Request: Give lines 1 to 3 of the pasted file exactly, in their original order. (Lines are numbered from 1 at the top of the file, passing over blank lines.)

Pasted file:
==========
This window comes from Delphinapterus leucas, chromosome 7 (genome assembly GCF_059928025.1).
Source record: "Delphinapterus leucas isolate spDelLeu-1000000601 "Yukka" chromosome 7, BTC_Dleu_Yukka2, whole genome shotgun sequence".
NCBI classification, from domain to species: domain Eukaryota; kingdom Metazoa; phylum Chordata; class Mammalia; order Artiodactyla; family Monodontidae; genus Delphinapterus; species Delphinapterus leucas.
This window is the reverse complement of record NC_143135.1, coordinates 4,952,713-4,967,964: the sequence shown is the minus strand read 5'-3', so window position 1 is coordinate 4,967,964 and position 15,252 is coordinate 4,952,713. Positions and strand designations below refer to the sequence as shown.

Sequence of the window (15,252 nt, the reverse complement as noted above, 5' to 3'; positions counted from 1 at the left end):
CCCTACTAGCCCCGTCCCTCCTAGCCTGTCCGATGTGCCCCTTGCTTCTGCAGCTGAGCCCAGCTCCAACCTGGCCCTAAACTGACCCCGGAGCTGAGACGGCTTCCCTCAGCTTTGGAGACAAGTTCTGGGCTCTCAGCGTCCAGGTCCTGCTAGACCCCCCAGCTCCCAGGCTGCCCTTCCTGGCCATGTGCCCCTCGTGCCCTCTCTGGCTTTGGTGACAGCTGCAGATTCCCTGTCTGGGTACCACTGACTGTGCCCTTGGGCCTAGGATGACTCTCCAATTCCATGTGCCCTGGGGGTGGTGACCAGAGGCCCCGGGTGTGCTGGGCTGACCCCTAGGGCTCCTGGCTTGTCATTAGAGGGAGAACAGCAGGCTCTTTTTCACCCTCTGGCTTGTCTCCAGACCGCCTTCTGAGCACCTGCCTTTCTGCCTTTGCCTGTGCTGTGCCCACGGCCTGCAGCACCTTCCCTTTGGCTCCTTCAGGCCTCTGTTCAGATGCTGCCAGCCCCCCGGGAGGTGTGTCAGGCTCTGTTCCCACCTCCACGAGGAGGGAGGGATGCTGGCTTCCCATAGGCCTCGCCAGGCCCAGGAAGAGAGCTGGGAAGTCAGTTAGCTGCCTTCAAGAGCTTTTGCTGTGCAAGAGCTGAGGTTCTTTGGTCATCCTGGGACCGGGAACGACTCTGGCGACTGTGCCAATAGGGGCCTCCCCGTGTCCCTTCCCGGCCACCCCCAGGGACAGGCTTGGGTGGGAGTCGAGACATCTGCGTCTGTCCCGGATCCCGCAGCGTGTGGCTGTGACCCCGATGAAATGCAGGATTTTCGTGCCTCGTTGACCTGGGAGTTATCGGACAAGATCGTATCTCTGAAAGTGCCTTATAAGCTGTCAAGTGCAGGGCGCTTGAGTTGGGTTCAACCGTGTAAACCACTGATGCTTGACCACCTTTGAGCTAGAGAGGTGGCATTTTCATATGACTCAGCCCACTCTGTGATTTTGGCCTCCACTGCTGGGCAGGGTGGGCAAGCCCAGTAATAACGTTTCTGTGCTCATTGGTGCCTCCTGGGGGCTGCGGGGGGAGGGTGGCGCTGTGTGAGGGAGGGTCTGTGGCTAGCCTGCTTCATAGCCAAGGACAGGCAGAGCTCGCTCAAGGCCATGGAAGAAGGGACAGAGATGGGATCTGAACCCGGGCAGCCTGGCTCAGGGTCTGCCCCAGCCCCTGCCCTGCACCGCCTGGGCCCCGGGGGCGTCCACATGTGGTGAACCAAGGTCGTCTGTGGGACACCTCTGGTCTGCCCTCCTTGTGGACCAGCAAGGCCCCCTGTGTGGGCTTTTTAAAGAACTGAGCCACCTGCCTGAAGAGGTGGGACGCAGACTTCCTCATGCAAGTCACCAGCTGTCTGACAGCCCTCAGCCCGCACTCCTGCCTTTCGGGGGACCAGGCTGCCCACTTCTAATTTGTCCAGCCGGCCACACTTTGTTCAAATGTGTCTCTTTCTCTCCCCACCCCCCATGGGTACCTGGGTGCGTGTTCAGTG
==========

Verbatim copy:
This window comes from Delphinapterus leucas, chromosome 7 (genome assembly GCF_059928025.1).
Source record: "Delphinapterus leucas isolate spDelLeu-1000000601 "Yukka" chromosome 7, BTC_Dleu_Yukka2, whole genome shotgun sequence".
NCBI classification, from domain to species: domain Eukaryota; kingdom Metazoa; phylum Chordata; class Mammalia; order Artiodactyla; family Monodontidae; genus Delphinapterus; species Delphinapterus leucas.